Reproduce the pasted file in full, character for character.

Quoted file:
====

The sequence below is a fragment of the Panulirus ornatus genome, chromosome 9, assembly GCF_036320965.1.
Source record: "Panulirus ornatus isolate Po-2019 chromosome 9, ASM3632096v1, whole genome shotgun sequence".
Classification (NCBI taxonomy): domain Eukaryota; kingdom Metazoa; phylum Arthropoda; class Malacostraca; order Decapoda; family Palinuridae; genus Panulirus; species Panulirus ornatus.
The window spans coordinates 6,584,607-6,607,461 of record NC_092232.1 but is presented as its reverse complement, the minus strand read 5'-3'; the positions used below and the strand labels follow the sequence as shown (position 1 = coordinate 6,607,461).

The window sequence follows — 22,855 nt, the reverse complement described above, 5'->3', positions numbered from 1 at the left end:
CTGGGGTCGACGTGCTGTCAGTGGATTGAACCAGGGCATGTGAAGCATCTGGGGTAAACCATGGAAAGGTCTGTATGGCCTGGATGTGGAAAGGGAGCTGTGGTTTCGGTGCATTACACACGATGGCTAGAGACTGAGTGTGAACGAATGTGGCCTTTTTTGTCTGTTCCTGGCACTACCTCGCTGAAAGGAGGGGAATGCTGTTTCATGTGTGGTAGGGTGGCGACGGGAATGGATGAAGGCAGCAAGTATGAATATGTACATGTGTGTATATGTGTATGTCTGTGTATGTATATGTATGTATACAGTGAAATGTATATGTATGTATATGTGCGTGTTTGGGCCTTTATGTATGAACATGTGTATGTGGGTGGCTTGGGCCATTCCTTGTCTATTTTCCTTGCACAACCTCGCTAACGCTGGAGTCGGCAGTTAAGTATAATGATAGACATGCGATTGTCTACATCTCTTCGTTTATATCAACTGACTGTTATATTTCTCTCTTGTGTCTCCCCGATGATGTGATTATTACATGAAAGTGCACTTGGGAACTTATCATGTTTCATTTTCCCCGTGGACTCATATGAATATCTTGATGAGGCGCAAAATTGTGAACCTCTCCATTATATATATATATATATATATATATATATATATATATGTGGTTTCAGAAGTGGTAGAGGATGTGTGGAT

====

The sequence below is a fragment of the Panulirus ornatus genome, chromosome 9, assembly GCF_036320965.1.
Source record: "Panulirus ornatus isolate Po-2019 chromosome 9, ASM3632096v1, whole genome shotgun sequence".
Classification (NCBI taxonomy): domain Eukaryota; kingdom Metazoa; phylum Arthropoda; class Malacostraca; order Decapoda; family Palinuridae; genus Panulirus; species Panulirus ornatus.
The window spans coordinates 6,584,607-6,607,461 of record NC_092232.1 but is presented as its reverse complement, the minus strand read 5'-3'; the positions used below and the strand labels follow the sequence as shown (position 1 = coordinate 6,607,461).

The window sequence follows — 22,855 nt, the reverse complement described above, 5'->3', positions numbered from 1 at the left end:
CTGGGGTCGACGTGCTGTCAGTGGATTGAACCAGGGCATGTGAAGCATCTGGGGTAAACCATGGAAAGGTCTGTATGGCCTGGATGTGGAAAGGGAGCTGTGGTTTCGGTGCATTACACACGATGGCTAGAGACTGAGTGTGAACGAATGTGGCCTTTTTTGTCTGTTCCTGGCACTACCTCGCTGAAAGGAGGGGAATGCTGTTTCATGTGTGGTAGGGTGGCGACGGGAATGGATGAAGGCAGCAAGTATGAATATGTACATGTGTGTATATGTGTATGTCTGTGTATGTATATGTATGTATACAGTGAAATGTATATGTATGTATATGTGCGTGTTTGGGCCTTTATGTATGAACATGTGTATGTGGGTGGCTTGGGCCATTCCTTGTCTATTTTCCTTGCACAACCTCGCTAACGCTGGAGTCGGCAGTTAAGTATAATGATAGACATGCGATTGTCTACATCTCTTCGTTTATATCAACTGACTGTTATATTTCTCTCTTGTGTCTCCCCGATGATGTGATTATTACATGAAAGTGCACTTGGGAACTTATCATGTTTCATTTTCCCCGTGGACTCATATGAATATCTTGATGAGGCGCAAAATTGTGAACCTCTCCATTATATATATATATATATATATATATATATATATATATGTGGTTTCAGAAGTGGTAGAGGATGTGTGGAT